He looked like a drawing from a men’s magazine, fastidiously groomed, a white handkerchief in the breast pocket of his dark suit.
He wrinkled his nose fastidiously, in self-mockery.
It had a fastidious jacket of midnight blue with plain silver letters and a silver pyramid in one corner.
She watched the air of fastidious elegance around her.
He had no distaste for modern architecture and built cheerfully, when a rare client asked for it, bare boxes with flat roofs, which he called progressive; he built Roman mansions which he called fastidious; he built Gothic churches which he called spiritual.
Francon asked Keating in the rose-lit satin-stuffed rooms of the A.G.A., wrinkling his nose with fastidious amusement.
He thought that things like this could not be done in such a place; the fastidious magnificence made it monstrous; he wished it were a dank cellar.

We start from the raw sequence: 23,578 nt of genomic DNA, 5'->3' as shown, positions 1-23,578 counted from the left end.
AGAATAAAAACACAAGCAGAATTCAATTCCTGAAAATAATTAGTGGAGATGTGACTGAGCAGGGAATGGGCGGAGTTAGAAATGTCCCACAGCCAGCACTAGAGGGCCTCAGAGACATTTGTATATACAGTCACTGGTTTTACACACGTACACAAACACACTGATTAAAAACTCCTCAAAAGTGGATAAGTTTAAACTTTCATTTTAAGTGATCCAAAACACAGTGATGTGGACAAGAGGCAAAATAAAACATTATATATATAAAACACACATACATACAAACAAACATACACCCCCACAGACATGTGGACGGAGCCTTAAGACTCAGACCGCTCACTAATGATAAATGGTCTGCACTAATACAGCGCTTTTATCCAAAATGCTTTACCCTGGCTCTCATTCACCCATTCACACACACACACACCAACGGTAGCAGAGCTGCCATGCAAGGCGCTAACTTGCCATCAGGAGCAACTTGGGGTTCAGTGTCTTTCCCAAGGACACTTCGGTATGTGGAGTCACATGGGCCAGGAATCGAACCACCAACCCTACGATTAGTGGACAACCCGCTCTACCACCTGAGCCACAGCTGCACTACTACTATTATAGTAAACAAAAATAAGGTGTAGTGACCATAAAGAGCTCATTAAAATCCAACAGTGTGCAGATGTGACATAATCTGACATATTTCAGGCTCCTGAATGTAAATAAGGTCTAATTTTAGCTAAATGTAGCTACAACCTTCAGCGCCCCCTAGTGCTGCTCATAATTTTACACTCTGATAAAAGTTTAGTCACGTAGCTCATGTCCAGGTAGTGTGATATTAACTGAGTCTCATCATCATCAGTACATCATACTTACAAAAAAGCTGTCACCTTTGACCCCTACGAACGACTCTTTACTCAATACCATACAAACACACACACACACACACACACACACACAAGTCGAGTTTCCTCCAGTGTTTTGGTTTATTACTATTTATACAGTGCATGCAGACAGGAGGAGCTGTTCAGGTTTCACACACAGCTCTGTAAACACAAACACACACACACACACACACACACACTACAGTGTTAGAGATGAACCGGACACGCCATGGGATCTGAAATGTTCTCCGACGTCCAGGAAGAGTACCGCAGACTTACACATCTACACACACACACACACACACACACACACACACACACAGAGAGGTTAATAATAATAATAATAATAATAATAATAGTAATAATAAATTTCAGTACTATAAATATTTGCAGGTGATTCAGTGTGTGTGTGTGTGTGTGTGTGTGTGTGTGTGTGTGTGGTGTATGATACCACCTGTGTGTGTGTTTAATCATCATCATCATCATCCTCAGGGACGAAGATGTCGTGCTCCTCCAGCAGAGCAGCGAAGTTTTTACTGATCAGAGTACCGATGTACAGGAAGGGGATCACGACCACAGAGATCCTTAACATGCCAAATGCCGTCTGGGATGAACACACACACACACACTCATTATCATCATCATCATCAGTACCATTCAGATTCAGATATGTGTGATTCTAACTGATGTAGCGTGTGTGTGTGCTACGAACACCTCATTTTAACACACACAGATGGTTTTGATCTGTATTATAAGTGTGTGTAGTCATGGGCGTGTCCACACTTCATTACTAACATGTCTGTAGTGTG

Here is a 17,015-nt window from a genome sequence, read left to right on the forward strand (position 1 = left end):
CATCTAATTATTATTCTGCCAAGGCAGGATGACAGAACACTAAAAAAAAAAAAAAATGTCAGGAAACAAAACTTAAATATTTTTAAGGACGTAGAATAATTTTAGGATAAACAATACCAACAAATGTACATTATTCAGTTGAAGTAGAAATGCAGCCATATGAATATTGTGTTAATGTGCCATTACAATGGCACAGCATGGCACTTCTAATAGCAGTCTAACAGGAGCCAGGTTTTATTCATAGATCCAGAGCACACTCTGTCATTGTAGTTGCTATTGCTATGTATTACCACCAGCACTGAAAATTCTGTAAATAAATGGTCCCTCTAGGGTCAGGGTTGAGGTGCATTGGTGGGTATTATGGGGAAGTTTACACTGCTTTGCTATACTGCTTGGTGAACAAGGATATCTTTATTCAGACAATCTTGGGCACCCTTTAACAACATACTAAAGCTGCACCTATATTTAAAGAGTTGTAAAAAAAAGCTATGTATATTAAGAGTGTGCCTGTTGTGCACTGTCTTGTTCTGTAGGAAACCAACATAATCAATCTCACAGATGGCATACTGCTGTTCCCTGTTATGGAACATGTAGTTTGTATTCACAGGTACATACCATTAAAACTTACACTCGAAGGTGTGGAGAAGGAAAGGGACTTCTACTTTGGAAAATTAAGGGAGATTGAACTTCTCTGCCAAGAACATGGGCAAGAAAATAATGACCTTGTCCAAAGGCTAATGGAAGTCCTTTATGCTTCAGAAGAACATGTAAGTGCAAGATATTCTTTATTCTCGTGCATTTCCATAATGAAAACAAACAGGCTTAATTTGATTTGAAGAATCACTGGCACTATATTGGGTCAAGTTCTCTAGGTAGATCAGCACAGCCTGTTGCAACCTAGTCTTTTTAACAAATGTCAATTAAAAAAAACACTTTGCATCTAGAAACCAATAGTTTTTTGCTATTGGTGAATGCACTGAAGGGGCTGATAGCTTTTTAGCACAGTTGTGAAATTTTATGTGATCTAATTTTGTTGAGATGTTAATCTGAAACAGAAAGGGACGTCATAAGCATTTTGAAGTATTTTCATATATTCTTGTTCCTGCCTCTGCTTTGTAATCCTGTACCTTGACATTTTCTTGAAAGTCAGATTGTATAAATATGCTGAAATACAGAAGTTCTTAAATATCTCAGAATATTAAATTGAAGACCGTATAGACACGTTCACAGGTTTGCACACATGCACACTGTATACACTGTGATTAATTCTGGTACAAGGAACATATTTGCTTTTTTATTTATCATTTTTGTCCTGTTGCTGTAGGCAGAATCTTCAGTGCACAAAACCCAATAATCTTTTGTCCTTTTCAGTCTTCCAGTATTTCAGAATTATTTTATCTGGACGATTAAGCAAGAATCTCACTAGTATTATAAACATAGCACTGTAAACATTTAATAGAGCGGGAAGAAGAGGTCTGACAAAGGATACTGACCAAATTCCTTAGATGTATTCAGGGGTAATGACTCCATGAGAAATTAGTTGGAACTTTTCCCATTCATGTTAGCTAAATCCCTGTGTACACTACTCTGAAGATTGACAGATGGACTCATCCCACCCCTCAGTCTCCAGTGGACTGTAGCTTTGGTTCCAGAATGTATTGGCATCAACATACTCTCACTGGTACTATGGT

The terror came from that plate, not from the fastidious monster across the table; the rest of the room was warm and safe.
Her dress—the color of water, a pale green-blue, too simple and expensive, its pleats exact like edges of glass—her thin heels planted wide apart on the boulders, the smooth helmet of her hair, the exaggerated fragility of her body against the sky—flaunted the fastidious coolness of the gardens and drawing rooms from which she came.
Wynand wrinkled his nose fastidiously.
It was not a positive stand rationally taken; not defiance in the name of a cause of importance; just a fastidious feeling, something pertaining almost to chastity: the hesitation one feels before putting one’s foot down into muck.
This was just like Toohey, thought Keating; this pose amidst the severe fastidiousness of his living room; a single canvas by a famous artist on the wall behind him—and the rest of the room unobtrusive like a monk’s cell; no, thought Keating, like the retreat of a king in exile, scornful of material display.
There are no more uses of "fastidious" in the book.